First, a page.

Why diversity makes the AEC industry better and stronger, and why you need an open minded, energetic, Digital Construction Manager to make it happens
We talked with Francesca Lofiego about career, personal growth, roles and diversity (and about how important is to get up on a scaffolding). francesca is Digital Construction Manager at ISG and London Ragional Lead for WIB – Women in BIM.
Let’s talk about your current work at ISG. What are your responsabilities and how does it fit into the digital vision of your company?
After working for almost 3 years in an architectural firm, I moved on to the “dark side” (as they call it here in the UK), that is the construction world. After one year, I feel this as the environment where I want to develop my career. Here, Bim is supported by substantian investments in the use of new technologies. At the end of each project I always fell part of the team that succeeded to create the building step by step.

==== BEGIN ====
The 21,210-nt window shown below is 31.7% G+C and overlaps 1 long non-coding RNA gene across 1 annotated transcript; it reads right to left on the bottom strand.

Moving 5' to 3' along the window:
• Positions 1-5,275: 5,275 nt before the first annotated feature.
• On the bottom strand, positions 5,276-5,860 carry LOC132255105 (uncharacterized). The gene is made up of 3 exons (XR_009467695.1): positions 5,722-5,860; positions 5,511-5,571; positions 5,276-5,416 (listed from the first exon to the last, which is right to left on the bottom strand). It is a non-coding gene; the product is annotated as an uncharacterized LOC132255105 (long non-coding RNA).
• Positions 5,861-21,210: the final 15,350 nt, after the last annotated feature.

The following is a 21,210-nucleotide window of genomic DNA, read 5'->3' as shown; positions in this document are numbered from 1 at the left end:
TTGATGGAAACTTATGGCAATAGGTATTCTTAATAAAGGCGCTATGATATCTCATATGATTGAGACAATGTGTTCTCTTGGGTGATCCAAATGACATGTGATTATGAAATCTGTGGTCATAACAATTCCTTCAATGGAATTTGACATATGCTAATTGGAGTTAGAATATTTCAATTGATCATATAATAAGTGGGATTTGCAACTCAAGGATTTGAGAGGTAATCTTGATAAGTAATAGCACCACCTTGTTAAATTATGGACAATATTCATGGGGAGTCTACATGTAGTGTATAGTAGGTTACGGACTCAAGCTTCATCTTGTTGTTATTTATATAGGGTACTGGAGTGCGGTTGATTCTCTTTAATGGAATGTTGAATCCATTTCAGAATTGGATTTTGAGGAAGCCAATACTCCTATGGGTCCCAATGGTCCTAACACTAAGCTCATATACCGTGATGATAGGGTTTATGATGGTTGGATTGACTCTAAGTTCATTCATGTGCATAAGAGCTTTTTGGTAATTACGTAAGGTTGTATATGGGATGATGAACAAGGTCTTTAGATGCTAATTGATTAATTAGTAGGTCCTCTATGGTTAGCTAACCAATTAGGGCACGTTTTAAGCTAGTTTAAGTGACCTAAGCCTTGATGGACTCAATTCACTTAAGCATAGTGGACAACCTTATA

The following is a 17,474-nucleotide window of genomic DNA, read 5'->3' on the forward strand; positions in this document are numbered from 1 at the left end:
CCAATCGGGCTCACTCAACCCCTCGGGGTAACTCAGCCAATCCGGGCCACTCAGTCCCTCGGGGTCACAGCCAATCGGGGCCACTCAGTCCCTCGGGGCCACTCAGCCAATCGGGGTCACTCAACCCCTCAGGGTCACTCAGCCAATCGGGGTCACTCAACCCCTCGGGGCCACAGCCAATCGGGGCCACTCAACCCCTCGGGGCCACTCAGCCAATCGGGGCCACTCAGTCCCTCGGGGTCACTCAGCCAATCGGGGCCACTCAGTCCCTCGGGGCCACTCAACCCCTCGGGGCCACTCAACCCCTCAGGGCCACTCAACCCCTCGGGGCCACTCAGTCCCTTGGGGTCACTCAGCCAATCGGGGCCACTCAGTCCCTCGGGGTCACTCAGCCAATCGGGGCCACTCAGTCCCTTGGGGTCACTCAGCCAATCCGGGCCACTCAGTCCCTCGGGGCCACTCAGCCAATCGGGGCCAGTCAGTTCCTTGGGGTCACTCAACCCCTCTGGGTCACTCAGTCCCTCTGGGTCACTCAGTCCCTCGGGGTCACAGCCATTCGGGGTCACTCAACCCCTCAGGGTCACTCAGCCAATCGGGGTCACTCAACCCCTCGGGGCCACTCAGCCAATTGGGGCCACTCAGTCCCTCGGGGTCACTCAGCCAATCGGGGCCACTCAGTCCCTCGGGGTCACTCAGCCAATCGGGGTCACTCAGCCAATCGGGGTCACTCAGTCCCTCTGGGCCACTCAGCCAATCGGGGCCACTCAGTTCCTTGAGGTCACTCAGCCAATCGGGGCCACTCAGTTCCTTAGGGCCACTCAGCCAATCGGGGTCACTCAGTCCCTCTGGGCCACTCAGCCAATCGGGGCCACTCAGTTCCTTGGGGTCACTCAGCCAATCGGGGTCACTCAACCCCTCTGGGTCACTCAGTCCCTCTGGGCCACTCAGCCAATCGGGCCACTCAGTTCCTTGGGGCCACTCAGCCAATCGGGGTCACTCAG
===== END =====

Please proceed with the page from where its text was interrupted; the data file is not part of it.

My current role, Digital Costruction Manager, well describes my different responsabilities: I take care of the implementation of BIM within ISG as well as any other kind of new technology. We test it, we apply it to selected projects and, if it works, we extend it to the whole company. In addition to research & development (R&D), I also work on specific projects by coordinating the pre-construction phase, I assist the team during construction, to then finish with the handover phase, making that the client receives all the informations and data required in the EIR (model, COBie, Asset register, etc. ).
“My mission is to implement BIM in the workflow of my collegues and to learn from them, so that we can have a mutual and constructive exchange”
Which project do you particularly care about and what themes interest you most at the moment?
The project I care most about is essentially linked to what ISG is also trying to implement. I believe that in the construction world, in 5/10 years, there shouldn’t be a specific BIM team, but the BIM processes will gradually have to be absorbed by the varius stakeholders as an additional task. That doesn’t mean extra work though! BIM techniques can simplify and streamline processes for all employees: Design Manager, Construction Manager, Commercial Manager ecc.